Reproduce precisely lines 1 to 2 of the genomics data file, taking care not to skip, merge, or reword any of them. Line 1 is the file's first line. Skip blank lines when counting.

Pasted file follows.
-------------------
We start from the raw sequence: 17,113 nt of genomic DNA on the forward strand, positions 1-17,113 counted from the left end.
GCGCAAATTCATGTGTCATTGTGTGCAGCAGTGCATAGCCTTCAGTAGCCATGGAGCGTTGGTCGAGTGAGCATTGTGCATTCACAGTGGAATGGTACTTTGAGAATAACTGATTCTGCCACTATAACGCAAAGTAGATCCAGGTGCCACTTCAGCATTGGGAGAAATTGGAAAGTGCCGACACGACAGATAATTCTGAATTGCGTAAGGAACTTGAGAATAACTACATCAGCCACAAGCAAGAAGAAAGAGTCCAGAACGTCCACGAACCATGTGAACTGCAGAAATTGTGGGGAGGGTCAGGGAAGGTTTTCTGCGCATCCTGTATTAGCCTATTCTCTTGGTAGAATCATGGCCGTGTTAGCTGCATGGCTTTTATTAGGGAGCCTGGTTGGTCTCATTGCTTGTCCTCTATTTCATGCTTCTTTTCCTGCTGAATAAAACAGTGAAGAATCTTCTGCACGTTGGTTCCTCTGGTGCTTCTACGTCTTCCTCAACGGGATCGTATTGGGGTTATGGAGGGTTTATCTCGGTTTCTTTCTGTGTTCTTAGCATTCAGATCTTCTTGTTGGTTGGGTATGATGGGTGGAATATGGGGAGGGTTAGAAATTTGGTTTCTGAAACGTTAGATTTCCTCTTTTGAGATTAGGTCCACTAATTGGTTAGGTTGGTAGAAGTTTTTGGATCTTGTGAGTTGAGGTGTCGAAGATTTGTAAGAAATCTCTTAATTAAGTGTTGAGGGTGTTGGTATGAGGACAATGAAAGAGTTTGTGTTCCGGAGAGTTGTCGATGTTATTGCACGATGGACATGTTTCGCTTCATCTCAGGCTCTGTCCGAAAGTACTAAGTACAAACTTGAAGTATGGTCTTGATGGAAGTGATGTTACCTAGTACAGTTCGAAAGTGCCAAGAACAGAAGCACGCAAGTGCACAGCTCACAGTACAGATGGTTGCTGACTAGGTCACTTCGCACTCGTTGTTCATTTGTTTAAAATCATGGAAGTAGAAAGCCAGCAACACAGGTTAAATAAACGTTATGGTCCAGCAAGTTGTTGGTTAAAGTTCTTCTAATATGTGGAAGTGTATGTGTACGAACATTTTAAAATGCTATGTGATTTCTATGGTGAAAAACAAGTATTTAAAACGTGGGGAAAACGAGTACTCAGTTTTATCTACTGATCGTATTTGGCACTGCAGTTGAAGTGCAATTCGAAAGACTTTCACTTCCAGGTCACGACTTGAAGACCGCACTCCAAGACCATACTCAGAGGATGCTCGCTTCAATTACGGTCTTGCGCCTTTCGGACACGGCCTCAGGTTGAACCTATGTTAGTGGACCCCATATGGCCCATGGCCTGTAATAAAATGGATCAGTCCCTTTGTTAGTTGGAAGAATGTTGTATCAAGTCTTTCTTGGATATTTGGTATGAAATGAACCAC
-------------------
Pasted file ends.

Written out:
We start from the raw sequence: 17,113 nt of genomic DNA on the forward strand, positions 1-17,113 counted from the left end.
GCGCAAATTCATGTGTCATTGTGTGCAGCAGTGCATAGCCTTCAGTAGCCATGGAGCGTTGGTCGAGTGAGCATTGTGCATTCACAGTGGAATGGTACTTTGAGAATAACTGATTCTGCCACTATAACGCAAAGTAGATCCAGGTGCCACTTCAGCATTGGGAGAAATTGGAAAGTGCCGACACGACAGATAATTCTGAATTGCGTAAGGAACTTGAGAATAACTACATCAGCCACAAGCAAGAAGAAAGAGTCCAGAACGTCCACGAACCATGTGAACTGCAGAAATTGTGGGGAGGGTCAGGGAAGGTTTTCTGCGCATCCTGTATTAGCCTATTCTCTTGGTAGAATCATGGCCGTGTTAGCTGCATGGCTTTTATTAGGGAGCCTGGTTGGTCTCATTGCTTGTCCTCTATTTCATGCTTCTTTTCCTGCTGAATAAAACAGTGAAGAATCTTCTGCACGTTGGTTCCTCTGGTGCTTCTACGTCTTCCTCAACGGGATCGTATTGGGGTTATGGAGGGTTTATCTCGGTTTCTTTCTGTGTTCTTAGCATTCAGATCTTCTTGTTGGTTGGGTATGATGGGTGGAATATGGGGAGGGTTAGAAATTTGGTTTCTGAAACGTTAGATTTCCTCTTTTGAGATTAGGTCCACTAATTGGTTAGGTTGGTAGAAGTTTTTGGATCTTGTGAGTTGAGGTGTCGAAGATTTGTAAGAAATCTCTTAATTAAGTGTTGAGGGTGTTGGTATGAGGACAATGAAAGAGTTTGTGTTCCGGAGAGTTGTCGATGTTATTGCACGATGGACATGTTTCGCTTCATCTCAGGCTCTGTCCGAAAGTACTAAGTACAAACTTGAAGTATGGTCTTGATGGAAGTGATGTTACCTAGTACAGTTCGAAAGTGCCAAGAACAGAAGCACGCAAGTGCACAGCTCACAGTACAGATGGTTGCTGACTAGGTCACTTCGCACTCGTTGTTCATTTGTTTAAAATCATGGAAGTAGAAAGCCAGCAACACAGGTTAAATAAACGTTATGGTCCAGCAAGTTGTTGGTTAAAGTTCTTCTAATATGTGGAAGTGTATGTGTACGAACATTTTAAAATGCTATGTGATTTCTATGGTGAAAAACAAGTATTTAAAACGTGGGGAAAACGAGTACTCAGTTTTATCTACTGATCGTATTTGGCACTGCAGTTGAAGTGCAATTCGAAAGACTTTCACTTCCAGGTCACGACTTGAAGACCGCACTCCAAGACCATACTCAGAGGATGCTCGCTTCAATTACGGTCTTGCGCCTTTCGGACACGGCCTCAGGTTGAACCTATGTTAGTGGACCCCATATGGCCCATGGCCTGTAATAAAATGGATCAGTCCCTTTGTTAGTTGGAAGAATGTTGTATCAAGTCTTTCTTGGATATTTGGTATGAAATGAACCAC